Letters

The Newcastle exercise project

BMJ 2000; 320 doi: https://doi.org/10.1136/bmj.320.7247.1470 (Published 27 May 2000) Cite this as: BMJ 2000;320:1470

Conclusions are misleading

  1. Ngaire Kerse, senior lecturer (n.kerse@auckland.ac.nz),
  2. Sue Walker, research and information manager
  1. Department of General Practice and Primary Health Care, Auckland, New Zealand
  2. Hillary Commission for Sport Fitness and Leisure, Wellington, New Zealand
  3. North Wales Health Authority, Preswylfa, Mold, Flintshire CH7 1PZ
  4. Department of Epidemiology and Public Health, University of Wales College of Medicine, Heath Park, Cardiff CF14 4XN
  5. NHS Executive, Wessex Deanery, Highcroft, Winchester SO22 5DH
  6. Department of General Practice and Public Health, University of Melbourne, 3182 Victoria, Australia
  7. Centre for Exercise Science and Medicine, University of Glasgow, Glasgow G12 8LT
  8. Greater Glasgow Health Board, Glasgow G3 8YY
  9. Addenbrooke's Hospital, Cambridge CB2 2QQ
  10. Barnet Health Authority, London NW9 6QQ
  11. London Borough of Barnet, Barnet Copthall Centre, London NW4 1PS
  12. Exeter EX1 1SE
  13. Department of Medicine, Ninewells Hospital and Medical School, Dundee DD1 9SY
  14. Trescobeas Surgery, Falmouth, Cornwall TR11 2UN
  15. Health Promotion Research Group, School of Health Sciences, University of Newcastle upon Tyne, Newcastle upon Tyne NE2 4HH
  16. Primary Care Development Centre, University of Northumbria at Newcastle, Newcastle General Hospital, Newcastle upon Tyne, NE4 6BE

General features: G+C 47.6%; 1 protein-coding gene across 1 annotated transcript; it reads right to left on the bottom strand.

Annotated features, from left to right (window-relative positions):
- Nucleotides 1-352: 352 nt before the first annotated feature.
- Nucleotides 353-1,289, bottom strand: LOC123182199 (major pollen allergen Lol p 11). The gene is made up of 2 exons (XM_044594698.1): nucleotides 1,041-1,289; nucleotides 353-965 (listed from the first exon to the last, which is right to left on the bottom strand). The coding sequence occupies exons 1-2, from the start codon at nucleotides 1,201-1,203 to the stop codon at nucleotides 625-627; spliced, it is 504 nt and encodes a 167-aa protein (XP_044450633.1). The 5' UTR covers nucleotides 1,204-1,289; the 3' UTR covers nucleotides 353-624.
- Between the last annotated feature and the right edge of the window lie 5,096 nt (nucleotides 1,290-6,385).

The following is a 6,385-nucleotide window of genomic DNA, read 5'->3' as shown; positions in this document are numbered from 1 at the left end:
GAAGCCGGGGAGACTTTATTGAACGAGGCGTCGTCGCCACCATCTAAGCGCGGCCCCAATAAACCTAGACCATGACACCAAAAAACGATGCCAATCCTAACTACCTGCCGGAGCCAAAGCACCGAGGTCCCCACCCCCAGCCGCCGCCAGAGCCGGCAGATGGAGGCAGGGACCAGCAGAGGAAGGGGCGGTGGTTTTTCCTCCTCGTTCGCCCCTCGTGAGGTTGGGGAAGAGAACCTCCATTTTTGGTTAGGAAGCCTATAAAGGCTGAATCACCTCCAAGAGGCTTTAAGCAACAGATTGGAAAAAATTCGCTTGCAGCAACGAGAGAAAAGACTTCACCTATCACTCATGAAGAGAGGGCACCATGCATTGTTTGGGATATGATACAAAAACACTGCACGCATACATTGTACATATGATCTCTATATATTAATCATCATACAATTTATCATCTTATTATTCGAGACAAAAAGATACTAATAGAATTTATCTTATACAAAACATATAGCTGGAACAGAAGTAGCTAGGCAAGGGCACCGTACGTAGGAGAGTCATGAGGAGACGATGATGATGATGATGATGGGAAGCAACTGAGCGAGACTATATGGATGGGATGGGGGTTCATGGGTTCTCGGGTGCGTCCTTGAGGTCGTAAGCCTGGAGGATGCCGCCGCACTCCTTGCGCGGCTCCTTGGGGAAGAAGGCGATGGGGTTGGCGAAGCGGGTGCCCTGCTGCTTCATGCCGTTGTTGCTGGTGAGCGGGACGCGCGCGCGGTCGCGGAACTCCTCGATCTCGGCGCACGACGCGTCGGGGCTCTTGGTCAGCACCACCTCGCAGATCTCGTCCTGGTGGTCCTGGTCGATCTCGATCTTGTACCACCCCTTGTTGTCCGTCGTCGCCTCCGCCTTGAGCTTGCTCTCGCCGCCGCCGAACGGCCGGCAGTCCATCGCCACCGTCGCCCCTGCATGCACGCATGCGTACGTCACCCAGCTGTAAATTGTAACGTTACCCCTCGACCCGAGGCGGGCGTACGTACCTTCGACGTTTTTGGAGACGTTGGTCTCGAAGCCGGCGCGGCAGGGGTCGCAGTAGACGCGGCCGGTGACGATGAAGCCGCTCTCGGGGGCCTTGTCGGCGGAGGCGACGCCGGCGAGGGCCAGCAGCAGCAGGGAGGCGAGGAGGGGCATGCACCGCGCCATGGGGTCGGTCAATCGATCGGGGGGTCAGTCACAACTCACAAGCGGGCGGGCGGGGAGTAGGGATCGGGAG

17. Centre for Health and Medical Research, School of Health, University of Teesside, Middlesbrough TS1 3BA
  18. Bendon Valley House, London SW18 4EA
  19. University Department of Geriatric Medicine, Royal Free Hospital, London NW3 2QG
  20. College of Ripon and York St John, York YO3 7EX
  21. School of PE, Sport, and Leisure, De Montfort University, Bedford MK40 2BZ
  22. c/o Medical College of St Bartholomew's Hospital, London EC1M 6BQ

    EDITOR—We welcome the article by Harland et al on promoting physical activity in primary care but dispute the conclusion that these schemes are of questionable effectiveness.1 The title for the paragraph for This week in the BMJ that “exercise on prescription” is a waste of scarce resources is also misleading and not justified by evidence to date.

    Our response stems from concerns about their intervention approach and our experience in two research endeavours: implementing a physical activity prescription scheme in New Zealand and a recently published randomised controlled trial resulting in long term improvement in physical activity for older people.2

    Firstly, we question whether the level of intervention with the control group (information and recommendations about activity) resulted in a comparison with a lesser intervention, rather than a true control group, perhaps underestimating the efficacy of exercise counselling.

    Secondly, is lengthy motivational interviewing appropriate and replicable in a general practice setting? This approach is time intensive for general practitioners and practice nurses and perhaps limits effective long term follow up. In New Zealand 51% of general practitioners are prescribing physical activity through the Hillary commission's “green prescriptions” scheme.3 One of the barriers to exercise prescription is lack of time during the consultation.4 5 We contend that interventions that are quick and simple to implement with regular practice based reinforcement offer more potential for sustainability and long term effectiveness.

    Individualised assessment and programme design benefit outcome in health promotion trials. The judgment of the general practitioner is key in this area. The intervention design of a recent successful randomised controlled trial, set in Melbourne, Australia,2 raised the consciousness of the general practitioner through an effective educational programme, but it left the details of whom to target and the exact content of advice to the professional judgment …

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